What's happening now is that Wall Street insiders are bailing out. It remains to be seen is they are moving ahead of a small, 5% correction or something much worse, but they see something bad coming - sourced from www.theeconomiccollapseblog.com.
The stock market and the economy are exhibiting a lot of characteristics that have coincided with abrupt and significant declines in the past. I'll review a couple technical and fundamental signals which, on their own, should cause anyone who's participated in the stock market run-up this year to take most of their money off the table. Then I'll discuss a signal that, as a former junk bond trader on Wall Street, makes me want to run for the hills.
First, to cover the fundamental side of the equation (after all, if companies can not generate operating profits, then the market value of the stock market should correct to reflect that fact) is the fact that the economic numbers over the past few months have been on the disappointing side. As an example, April core retail sales ex-autos and gas were originally reported to have increased .6% from March, but on Friday this result revised substantially lower to .2% (remember, these numbers are annualized). The revision was the result of a large-scale revision of monthly retail sales by the Commerce Department. You can survey the numbers here: Commerce Dept Retail Sales Revisions.
The revised number was below the increase of .3% expected by the market and helped fuel the market sell-off on Friday. In addition, today's ISM manufacturing index was reported to be 49, which was a sizeable miss from the 51 reading expected. A reading below 50 indicates contraction in the manufacturing sector. The new orders sub-index plunged to 48.8 from 52.3 in April. The point here is that the fundamentals which drive operating profits and cash flow appear to be deteriorating, which means at some point that fundamental investors will have to conclude that stocks are overvalued vs. the factors that drive earnings and begin to dump their shares.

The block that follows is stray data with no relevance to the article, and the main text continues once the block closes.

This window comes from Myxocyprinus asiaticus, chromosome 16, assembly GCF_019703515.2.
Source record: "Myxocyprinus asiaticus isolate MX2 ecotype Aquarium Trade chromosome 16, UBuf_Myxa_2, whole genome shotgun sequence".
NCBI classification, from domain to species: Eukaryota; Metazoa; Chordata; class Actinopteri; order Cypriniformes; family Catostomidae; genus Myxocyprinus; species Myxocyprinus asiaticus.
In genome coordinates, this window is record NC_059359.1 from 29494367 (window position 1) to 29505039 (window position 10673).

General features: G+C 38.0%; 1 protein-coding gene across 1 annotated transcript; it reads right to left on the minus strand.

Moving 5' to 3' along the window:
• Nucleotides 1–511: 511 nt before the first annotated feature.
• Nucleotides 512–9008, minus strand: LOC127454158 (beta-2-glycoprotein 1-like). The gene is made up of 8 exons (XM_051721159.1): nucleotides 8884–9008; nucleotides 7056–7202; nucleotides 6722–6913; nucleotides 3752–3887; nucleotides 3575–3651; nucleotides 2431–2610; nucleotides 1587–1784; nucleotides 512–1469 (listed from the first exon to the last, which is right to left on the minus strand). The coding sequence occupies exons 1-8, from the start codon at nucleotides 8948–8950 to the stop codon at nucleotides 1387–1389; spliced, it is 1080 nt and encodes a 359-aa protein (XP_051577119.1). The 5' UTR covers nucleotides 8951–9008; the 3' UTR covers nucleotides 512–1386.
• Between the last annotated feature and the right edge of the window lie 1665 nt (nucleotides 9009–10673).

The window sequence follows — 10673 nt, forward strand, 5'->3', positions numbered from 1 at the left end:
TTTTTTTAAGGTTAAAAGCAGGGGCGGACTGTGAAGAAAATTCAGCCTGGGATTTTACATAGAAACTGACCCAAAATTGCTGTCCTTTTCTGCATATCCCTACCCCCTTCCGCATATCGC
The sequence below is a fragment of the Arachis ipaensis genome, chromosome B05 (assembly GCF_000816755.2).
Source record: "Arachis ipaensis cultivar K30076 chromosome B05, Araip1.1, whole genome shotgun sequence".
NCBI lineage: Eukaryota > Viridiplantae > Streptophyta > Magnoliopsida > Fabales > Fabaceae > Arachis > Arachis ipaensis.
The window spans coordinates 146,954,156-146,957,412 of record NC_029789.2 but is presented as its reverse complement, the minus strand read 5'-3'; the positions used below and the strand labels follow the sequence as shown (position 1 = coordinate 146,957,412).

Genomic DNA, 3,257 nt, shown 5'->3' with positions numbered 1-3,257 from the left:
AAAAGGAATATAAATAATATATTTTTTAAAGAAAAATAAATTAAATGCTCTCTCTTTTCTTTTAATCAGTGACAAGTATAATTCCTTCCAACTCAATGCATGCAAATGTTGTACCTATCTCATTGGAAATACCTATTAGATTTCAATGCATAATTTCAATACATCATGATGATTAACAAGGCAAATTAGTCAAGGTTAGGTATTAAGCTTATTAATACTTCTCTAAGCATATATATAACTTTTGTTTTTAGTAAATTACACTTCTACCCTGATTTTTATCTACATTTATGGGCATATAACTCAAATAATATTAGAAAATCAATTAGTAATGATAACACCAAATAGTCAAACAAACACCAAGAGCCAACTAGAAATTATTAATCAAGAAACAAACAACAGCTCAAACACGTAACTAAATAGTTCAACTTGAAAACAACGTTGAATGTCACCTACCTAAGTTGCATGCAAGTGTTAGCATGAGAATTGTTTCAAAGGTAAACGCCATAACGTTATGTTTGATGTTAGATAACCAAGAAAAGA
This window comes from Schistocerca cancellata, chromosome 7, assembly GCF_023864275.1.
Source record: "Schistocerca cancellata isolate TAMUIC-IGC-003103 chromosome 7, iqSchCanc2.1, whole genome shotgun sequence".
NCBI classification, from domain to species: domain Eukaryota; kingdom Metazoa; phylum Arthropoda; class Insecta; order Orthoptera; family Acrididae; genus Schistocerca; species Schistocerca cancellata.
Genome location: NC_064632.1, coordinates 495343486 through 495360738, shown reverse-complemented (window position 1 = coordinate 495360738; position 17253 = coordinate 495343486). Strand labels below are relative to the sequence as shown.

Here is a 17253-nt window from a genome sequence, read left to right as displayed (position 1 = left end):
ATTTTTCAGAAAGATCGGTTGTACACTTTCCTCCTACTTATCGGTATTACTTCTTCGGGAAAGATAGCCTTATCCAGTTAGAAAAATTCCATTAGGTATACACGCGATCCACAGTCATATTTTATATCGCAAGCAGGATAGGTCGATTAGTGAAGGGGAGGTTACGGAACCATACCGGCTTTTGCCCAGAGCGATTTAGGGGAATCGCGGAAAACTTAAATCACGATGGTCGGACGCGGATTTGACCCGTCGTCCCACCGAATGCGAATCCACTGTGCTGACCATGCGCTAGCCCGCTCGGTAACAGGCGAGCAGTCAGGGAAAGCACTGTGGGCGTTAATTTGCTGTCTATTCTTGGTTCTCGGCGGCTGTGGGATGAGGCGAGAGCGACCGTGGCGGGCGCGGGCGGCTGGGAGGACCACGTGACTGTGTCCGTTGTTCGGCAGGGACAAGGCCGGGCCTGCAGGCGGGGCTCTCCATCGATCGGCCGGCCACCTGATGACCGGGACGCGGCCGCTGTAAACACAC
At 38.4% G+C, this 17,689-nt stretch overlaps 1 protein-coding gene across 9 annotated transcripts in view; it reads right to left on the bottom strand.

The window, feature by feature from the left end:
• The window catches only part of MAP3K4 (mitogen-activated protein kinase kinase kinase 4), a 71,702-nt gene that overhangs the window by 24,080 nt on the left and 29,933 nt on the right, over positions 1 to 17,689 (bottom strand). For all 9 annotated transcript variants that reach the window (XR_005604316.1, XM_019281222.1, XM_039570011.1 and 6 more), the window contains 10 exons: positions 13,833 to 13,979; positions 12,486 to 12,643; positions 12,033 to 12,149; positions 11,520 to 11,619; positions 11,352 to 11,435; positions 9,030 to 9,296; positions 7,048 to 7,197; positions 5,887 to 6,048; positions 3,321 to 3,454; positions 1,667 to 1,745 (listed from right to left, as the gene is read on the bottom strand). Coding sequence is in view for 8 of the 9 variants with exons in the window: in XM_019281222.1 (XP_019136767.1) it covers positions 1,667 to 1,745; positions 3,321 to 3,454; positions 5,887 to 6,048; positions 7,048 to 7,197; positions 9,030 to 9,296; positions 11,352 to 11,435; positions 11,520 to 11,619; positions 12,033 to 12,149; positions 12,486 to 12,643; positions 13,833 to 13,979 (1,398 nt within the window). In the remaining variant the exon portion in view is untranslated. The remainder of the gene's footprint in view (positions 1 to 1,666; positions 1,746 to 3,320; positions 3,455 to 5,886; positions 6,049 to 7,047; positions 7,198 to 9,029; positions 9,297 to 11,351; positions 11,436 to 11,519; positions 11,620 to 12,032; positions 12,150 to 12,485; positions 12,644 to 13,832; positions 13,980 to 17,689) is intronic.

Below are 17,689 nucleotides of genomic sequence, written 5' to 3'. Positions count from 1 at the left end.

Another signal that indicates to me that the stock market is potentially set up for something more than a standard price pullback is the Smart/Dumb Money Index, which is published by SentimenTrader.com:
This chart shows "smart" money net of "dumb" money (blue line). The smart money indicator tracks variables associated with sophisticated Wall Street investors like put/call ratios and commercial hedge positions in the futures market. The "dumb" money indicator tracks retail mutual fund flows and retail stock account activity. When the blue line above goes negative, it reflects the fact that small "dumb money" investors are very bullish relative to "smart" insider Wall Street money. As you can see, when this indicator hits a relative extreme low, it is followed by significant multi-month declines in the S&P 500.
The two examples above reflect some of many fundamental and technical signals I track that indicate to me that the stock market has become extremely overbought relative to where the stock market should trade in relation to fundamental and technical factors.
With that in mind, I want to present the high yield market indicator, which for me as a former junk bond trader, is sending a signal that not only is the stock market setting up for a price correction, but that what may occur is a massive and rapid stock market decline.